Why Do These Symbols Look the Way They Do?


The USB icon was designed to resemble tri-pronged spear of the Olympian God Neptune. The pointed triangles on its tip was the best symbol to represent the power of the USB. However, USB promoters decided to alter the shapes into a triangle, a square and a circle to represent the diverse functionalities of the USB.

Power :-

During World War II, engineers used the binary system as a way to label individual power buttons & switches. Those guys gave the “on” state the number 1 and the “off” state the number 0. In 1973, the International Electromechanical Commission (ICE) coded the standby state as a broken circle with a line inside it (1 & 0). However, the Institute of Electrical & Electronics Engineers (IEEE), decided that the symbol was too vague and changed it to simply refer to “power” as we know it now .

The @ : –

Ah, the @ (at) who doesn’t use it at least once a day? In chats, on facebook in email addresses and so on. It’s been known by many names: the snail (France & Italy ), the little mouse (China) and the the monkey’s tail (Germany) among others. The @ was first introduced to the typewriter in 1885 as a shorthand symbol meaning ” at the rate of .” Some suggest that @ has its origins in the sixth century, when monks adopted it as better way of writing the word ad -Latin for ” at ” or “toward”- which wouldn’t be so easily confused with AD, the designation for Anno Domini.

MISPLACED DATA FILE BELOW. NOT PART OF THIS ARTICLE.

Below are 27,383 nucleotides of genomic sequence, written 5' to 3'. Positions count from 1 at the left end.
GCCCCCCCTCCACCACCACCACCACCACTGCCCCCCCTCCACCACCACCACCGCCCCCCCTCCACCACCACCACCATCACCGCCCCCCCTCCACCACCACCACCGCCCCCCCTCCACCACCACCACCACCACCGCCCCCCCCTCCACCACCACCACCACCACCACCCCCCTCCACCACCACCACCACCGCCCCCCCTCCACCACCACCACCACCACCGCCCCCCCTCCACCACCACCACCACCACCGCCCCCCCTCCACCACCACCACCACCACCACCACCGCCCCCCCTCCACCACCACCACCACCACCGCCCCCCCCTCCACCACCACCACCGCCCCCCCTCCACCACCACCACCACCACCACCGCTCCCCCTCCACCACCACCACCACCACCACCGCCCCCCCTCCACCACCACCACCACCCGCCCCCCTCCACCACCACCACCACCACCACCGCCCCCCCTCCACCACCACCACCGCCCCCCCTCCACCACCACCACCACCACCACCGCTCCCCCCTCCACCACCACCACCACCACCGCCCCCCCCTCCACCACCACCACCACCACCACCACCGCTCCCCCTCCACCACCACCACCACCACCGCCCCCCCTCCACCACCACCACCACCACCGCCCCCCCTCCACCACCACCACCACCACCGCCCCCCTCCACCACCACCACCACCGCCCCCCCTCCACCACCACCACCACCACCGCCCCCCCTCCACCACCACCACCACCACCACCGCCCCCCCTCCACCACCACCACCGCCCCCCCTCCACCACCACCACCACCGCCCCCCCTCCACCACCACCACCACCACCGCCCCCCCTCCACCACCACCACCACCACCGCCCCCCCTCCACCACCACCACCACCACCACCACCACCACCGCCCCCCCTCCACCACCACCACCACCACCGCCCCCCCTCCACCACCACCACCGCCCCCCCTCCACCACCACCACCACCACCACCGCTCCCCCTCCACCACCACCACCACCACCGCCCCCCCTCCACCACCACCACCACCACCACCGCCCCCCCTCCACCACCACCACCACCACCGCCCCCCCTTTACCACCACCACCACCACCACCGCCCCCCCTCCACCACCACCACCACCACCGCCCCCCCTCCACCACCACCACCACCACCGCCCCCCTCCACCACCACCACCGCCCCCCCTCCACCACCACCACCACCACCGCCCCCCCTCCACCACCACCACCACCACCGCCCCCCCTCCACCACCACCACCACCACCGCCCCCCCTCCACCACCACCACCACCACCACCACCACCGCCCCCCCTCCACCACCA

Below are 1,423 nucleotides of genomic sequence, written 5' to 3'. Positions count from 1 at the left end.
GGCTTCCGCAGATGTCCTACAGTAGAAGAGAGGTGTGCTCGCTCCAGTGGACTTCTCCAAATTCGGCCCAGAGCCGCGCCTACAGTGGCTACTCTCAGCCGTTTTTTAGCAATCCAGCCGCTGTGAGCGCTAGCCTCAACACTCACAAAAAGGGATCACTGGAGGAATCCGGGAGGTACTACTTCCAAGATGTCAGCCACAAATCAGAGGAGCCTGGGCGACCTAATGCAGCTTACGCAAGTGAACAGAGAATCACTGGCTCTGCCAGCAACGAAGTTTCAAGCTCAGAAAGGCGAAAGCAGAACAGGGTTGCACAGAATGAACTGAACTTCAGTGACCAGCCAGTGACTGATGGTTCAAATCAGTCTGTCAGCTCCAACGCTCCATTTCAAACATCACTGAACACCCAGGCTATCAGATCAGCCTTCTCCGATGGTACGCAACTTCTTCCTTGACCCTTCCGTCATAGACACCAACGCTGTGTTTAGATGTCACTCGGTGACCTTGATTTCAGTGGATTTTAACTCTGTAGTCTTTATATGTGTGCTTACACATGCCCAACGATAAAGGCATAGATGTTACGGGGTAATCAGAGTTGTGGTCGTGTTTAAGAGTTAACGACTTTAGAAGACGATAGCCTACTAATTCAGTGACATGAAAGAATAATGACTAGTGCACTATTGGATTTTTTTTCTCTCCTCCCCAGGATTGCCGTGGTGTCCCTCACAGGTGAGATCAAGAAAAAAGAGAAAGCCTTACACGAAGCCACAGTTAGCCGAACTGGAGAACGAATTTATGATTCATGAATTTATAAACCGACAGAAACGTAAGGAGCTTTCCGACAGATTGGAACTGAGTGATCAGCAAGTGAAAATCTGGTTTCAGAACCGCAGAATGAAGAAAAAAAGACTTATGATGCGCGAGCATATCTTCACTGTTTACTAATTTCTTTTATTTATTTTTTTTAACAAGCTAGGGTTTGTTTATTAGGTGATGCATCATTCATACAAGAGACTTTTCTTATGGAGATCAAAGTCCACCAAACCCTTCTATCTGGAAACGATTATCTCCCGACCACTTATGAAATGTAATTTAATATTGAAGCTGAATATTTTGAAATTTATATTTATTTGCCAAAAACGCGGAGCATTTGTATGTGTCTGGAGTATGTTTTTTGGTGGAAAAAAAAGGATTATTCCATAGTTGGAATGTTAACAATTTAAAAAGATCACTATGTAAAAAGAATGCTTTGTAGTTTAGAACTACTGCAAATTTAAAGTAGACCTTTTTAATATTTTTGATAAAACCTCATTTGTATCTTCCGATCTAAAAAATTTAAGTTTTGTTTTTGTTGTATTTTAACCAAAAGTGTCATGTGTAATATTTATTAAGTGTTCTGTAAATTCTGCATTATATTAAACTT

Bluetooth :-

We have all of course heard the story of the 10th century Danish king Herald Bluetooth. But another fact about him is that he was a renowned blueberry fanatic! Not only that, but one of his teeth was permanently stained blue! The Bluetooth symbol is actually a combination of the two runes that represent Harald’s initials. It just so happens that the first Bluetooth receptor also had a “teeth-like” shape and guess what? It was Blue!

FireWire :-

In 1995, a small group at Apple (the main developer of FireWire (a form of connectivity similar to USB)) designed a symbol that would symbolize the new technology they were working on, a speedy connection for audio and video. The designers came up with a symbol with three spikes, one representing video, one audio and one data. The symbol was first designed with the color red, but was later altered to yellow for unknown reasons (as usual from Apple).


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